The present second objective was to address whether PC dietary supplementation reduced cholesterol synthesis rate as the mechanism behind its ability to lower blood cholesterol. The present data for cholesterol FSR indicate that the decrease in circulating cholesterol concentrations were not due to reduced synthesis, as is the case with cholesterol lowering by statins(20). In fact, cholesterol FSR was observed to be higher in the 10 % PC-supplemented group, most likely a compensatory increase given the lower circulating concentrations that indirectly indicate lower hepatic intracellular cholesterol concentrations. Furthermore, it has been shown recently that the regulatory controls on the processing of SREBP-2 favouring cholesterol biosynthesis are affected by very small changes in endoplasmic reticulum cholesterol concentrations(21). Therefore, because cholesterol FSR was not decreased and actually increased at the highest levels of PC intake, we believe that the mechanism behind PC lowering of blood cholesterol is either related to a fibre-like situation of cholesterol excretion or the possibility that a particular component of the algae is affecting cholesterol transporters in favour of efflux from the liver and gastrointestinal tissues into the lumen and excreted in the faeces.

A limitation of the present study was the lack of isotopes to determine cholesterol absorption and full faecal collections to determine excretion. However, faeces and livers from a subset of hamsters (2·5 % PC and controls) were collected and cholesterol content in RBC, liver and faeces was assessed. While numerically the data suggest that there is lower hepatic and higher faecal sterol concentrations, these data did not meet statistical significance. Furthermore, expressing the faecal cholesterol concentration data as mg/g v. total faecal cholesterol is a far less powerful measure since the high cholesterol content of the diet and total faecal output are not accounted for properly here. Therefore, our opinion regarding cholesterol excretion as the mechanism responsible for cholesterol lowering is speculative at this point.

More experiments are needed to clearly identify exact mechanisms responsible for the decrease in circulating concentrations. As mentioned previously, PC and algae in general contains high concentrations of sulphated carbohydrates, known to increase colonic mucous secretion in rats(6). This increase in mucin production could increase faecal output and decrease intestinal transit time, thereby interfering with the recovery of cholesterol and bile acids secreted during the digestion process, much like the process associate with the hypocholesterolaemic effect of soluble fibre.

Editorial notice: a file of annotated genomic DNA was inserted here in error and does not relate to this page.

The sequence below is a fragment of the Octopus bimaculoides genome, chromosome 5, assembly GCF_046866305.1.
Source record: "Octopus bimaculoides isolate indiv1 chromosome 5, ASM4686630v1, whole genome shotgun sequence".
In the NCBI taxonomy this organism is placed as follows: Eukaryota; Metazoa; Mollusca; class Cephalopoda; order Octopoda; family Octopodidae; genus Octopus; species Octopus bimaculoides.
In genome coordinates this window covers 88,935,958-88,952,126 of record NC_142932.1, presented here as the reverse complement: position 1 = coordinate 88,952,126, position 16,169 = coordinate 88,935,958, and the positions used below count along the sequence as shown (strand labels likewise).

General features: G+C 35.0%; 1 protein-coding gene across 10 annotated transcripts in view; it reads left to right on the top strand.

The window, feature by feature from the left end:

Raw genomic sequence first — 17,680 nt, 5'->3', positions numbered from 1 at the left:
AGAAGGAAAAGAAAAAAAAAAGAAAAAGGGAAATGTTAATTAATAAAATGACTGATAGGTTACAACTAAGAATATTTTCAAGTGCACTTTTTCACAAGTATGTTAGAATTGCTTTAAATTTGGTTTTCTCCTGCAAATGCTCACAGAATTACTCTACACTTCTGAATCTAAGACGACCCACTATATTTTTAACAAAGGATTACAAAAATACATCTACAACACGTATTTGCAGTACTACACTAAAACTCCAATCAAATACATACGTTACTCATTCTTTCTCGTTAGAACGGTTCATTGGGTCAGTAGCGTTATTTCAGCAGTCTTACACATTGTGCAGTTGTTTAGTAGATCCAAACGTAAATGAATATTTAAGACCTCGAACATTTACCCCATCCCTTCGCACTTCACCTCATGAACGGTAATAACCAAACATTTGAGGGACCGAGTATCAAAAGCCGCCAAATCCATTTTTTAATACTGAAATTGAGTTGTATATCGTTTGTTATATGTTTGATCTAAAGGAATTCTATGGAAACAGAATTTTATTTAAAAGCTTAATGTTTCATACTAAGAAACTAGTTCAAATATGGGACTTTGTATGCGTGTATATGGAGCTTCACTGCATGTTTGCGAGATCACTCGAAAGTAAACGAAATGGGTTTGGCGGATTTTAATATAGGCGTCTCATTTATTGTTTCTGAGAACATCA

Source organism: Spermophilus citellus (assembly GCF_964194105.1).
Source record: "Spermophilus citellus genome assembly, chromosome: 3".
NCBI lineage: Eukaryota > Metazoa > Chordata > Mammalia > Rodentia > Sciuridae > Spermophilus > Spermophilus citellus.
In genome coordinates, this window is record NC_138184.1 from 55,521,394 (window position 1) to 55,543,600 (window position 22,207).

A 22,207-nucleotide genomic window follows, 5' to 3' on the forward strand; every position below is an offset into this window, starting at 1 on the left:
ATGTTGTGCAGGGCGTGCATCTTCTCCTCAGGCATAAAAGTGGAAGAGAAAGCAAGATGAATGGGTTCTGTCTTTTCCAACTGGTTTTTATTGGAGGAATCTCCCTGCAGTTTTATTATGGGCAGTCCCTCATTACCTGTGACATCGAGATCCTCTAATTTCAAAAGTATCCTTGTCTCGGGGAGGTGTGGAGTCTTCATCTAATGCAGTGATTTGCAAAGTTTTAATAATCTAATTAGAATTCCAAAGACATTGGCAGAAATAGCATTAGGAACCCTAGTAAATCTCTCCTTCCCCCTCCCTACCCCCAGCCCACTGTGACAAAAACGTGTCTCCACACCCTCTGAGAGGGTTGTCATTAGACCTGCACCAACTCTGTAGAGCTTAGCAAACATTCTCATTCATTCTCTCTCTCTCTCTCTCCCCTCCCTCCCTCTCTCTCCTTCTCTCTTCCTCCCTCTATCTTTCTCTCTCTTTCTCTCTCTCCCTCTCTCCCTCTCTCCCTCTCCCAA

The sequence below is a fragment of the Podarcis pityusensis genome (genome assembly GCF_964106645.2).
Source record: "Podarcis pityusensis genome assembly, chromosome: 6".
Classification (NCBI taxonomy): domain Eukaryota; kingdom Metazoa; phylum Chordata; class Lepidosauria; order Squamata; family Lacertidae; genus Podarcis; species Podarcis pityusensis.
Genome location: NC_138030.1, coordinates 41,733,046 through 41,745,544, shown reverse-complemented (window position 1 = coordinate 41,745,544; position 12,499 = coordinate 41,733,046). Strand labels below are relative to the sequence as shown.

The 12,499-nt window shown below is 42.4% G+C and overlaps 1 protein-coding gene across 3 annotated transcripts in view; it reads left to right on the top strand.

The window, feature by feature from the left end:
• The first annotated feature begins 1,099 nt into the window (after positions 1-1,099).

Alternatively, the composition of the algal biomass itself may shift the balance between absorption and efflux of cholesterol from both the liver and the gastrointestinal tract towards efflux and subsequent excretion. Cholesterol absorption is recognised not as a passive process but the result of a balance between the expression and the function of the known intestinal transporters, Niemann-Pick C1 Like 1 protein(22) and the ATP-binding cassette transporters (ABCG5/G8)(23). An increase in the expression of intestinal and hepatic ABCG5/G8, target genes of the sterol-sensing nuclear hormone receptors known as liver X receptors (α and β), is a reasonable possibility, given this particular species of algae produces mammalian sterols(24, 25). Some well-known and strong agonists of the liver X receptor are oxysterols and other cholesterol precursors as well as the phytosterol, stigmasterol, each of which make up the total sterol content of PC(24, 25). Furthermore, the most potent of the endogenously produced oxysterols is 24(S),25-epoxycholesterol, which is produced at low concentrations in both human subjects and hamsters. Because human and hamster cells seem to produce higher concentrations of 27-hydroxycholesterol, a weaker agonist of the liver X receptor, they do not efficiently dispose of cholesterol through faecal excretion or storage in HDL-cholesterol when challenged with cholesterol loading, implicating this metabolism in the atherosclerotic process(26).

Overall, the data from this experiment confirm that PC as a functional component of foods reduces circulating cholesterol concentrations in a dose-dependent fashion. The present data also confirm that the mechanism by which the PC is acting to reduce the circulating cholesterol concentrations is not via reduced biosynthesis rates. While speculative, we suggest that the unique composition of PC biomass may increase faecal sterol excretion by firstly interfering with cholesterol and bile acid absorption in much the same way as soluble fibre and possibly by increasing the expression of the sterol transporter, i.e. G5/G8, in both the liver and the gastrointestinal tract collectively increasing sterol excretion.

Acknowledgements